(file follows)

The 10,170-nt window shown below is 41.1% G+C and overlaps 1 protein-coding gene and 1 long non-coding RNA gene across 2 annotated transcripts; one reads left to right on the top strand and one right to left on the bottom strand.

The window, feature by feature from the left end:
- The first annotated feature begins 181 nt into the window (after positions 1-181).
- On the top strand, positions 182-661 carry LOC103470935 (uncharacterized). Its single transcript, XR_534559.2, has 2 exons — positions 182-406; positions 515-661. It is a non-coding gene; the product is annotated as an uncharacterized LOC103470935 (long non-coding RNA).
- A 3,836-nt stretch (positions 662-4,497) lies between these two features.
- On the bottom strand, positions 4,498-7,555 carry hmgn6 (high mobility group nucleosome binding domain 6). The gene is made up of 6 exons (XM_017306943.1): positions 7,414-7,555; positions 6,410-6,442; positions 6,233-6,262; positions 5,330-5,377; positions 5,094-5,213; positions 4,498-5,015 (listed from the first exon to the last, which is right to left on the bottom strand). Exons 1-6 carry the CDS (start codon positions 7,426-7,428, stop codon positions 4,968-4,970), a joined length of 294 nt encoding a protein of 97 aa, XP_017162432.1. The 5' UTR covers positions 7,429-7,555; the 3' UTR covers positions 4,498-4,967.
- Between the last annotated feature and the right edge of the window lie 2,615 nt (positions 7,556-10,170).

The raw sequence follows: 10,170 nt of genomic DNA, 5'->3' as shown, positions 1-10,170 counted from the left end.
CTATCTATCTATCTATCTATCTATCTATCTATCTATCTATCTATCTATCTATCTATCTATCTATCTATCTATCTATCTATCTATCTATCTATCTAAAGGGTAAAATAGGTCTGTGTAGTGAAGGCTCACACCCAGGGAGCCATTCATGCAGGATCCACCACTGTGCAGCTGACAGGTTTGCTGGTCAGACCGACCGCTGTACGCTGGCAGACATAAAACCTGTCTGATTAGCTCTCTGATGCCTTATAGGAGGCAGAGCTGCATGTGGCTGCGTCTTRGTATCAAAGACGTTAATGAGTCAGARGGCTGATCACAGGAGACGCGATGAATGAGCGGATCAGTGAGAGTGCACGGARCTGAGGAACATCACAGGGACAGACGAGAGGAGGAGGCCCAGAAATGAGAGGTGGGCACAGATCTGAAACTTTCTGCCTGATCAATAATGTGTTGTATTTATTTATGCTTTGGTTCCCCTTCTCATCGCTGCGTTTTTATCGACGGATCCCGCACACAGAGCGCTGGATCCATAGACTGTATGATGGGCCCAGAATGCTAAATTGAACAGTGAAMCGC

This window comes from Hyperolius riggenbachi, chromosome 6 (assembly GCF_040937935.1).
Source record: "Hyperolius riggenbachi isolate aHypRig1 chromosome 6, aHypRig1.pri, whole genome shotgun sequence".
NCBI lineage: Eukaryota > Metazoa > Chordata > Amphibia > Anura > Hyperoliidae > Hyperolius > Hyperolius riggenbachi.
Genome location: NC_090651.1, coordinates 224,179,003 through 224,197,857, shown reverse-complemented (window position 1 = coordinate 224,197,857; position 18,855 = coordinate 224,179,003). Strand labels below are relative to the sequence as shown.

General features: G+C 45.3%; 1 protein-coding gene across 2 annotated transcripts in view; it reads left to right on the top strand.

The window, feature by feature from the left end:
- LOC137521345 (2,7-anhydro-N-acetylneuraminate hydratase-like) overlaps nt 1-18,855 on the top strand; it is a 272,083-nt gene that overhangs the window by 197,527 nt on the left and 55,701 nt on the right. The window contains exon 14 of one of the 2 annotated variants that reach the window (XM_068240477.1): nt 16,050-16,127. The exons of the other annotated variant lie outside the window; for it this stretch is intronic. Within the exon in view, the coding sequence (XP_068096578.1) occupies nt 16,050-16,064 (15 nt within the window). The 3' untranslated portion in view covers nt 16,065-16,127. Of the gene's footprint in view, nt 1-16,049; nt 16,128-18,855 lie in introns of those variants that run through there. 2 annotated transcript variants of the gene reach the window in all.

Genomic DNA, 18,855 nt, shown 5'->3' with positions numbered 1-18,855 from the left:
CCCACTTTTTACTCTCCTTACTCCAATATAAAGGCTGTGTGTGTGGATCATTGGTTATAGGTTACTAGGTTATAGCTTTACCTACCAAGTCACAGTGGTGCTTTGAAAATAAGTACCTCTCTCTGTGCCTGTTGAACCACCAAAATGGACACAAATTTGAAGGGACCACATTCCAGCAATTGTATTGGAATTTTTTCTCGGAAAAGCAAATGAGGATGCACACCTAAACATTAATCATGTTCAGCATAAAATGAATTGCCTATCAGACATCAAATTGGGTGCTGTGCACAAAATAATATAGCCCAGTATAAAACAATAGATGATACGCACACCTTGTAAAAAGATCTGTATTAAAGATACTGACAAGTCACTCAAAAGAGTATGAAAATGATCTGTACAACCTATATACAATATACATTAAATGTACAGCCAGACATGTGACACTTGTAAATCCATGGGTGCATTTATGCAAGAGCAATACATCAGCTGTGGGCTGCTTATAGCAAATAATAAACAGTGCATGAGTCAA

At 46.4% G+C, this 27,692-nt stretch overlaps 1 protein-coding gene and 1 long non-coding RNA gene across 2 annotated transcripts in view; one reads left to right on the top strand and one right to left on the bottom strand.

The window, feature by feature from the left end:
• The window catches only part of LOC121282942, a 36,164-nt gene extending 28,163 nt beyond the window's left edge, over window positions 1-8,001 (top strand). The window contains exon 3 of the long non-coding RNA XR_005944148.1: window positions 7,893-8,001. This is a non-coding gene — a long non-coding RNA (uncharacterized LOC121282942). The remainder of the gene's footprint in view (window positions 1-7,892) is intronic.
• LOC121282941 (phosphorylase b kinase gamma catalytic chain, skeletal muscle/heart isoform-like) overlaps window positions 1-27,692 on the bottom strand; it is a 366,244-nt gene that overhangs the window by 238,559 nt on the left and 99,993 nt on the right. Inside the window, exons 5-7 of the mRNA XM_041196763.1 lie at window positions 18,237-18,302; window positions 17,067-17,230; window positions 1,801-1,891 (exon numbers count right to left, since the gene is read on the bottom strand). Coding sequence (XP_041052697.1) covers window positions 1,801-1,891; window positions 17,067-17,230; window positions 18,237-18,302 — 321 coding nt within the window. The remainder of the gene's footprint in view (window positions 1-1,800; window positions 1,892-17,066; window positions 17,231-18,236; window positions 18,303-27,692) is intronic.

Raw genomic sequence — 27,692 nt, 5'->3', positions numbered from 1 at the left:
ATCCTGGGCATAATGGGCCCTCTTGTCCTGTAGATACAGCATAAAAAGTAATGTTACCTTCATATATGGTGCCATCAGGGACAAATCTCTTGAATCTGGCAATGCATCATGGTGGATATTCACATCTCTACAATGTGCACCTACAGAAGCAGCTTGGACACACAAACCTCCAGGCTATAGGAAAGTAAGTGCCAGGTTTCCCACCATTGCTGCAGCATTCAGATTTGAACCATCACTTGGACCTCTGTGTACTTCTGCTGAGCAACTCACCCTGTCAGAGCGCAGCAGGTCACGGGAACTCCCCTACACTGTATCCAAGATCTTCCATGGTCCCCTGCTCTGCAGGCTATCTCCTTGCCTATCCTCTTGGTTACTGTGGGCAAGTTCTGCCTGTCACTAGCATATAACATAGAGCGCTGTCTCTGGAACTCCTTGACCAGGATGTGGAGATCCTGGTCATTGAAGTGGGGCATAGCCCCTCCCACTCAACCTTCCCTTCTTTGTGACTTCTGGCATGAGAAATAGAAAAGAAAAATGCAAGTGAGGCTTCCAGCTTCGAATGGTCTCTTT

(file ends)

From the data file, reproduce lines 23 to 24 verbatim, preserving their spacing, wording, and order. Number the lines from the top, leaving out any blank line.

Raw genomic sequence — 27,692 nt, 5'->3', positions numbered from 1 at the left:
ATCCTGGGCATAATGGGCCCTCTTGTCCTGTAGATACAGCATAAAAAGTAATGTTACCTTCATATATGGTGCCATCAGGGACAAATCTCTTGAATCTGGCAATGCATCATGGTGGATATTCACATCTCTACAATGTGCACCTACAGAAGCAGCTTGGACACACAAACCTCCAGGCTATAGGAAAGTAAGTGCCAGGTTTCCCACCATTGCTGCAGCATTCAGATTTGAACCATCACTTGGACCTCTGTGTACTTCTGCTGAGCAACTCACCCTGTCAGAGCGCAGCAGGTCACGGGAACTCCCCTACACTGTATCCAAGATCTTCCATGGTCCCCTGCTCTGCAGGCTATCTCCTTGCCTATCCTCTTGGTTACTGTGGGCAAGTTCTGCCTGTCACTAGCATATAACATAGAGCGCTGTCTCTGGAACTCCTTGACCAGGATGTGGAGATCCTGGTCATTGAAGTGGGGCATAGCCCCTCCCACTCAACCTTCCCTTCTTTGTGACTTCTGGCATGAGAAATAGAAAAGAAAAATGCAAGTGAGGCTTCCAGCTTCGAATGGTCTCTTT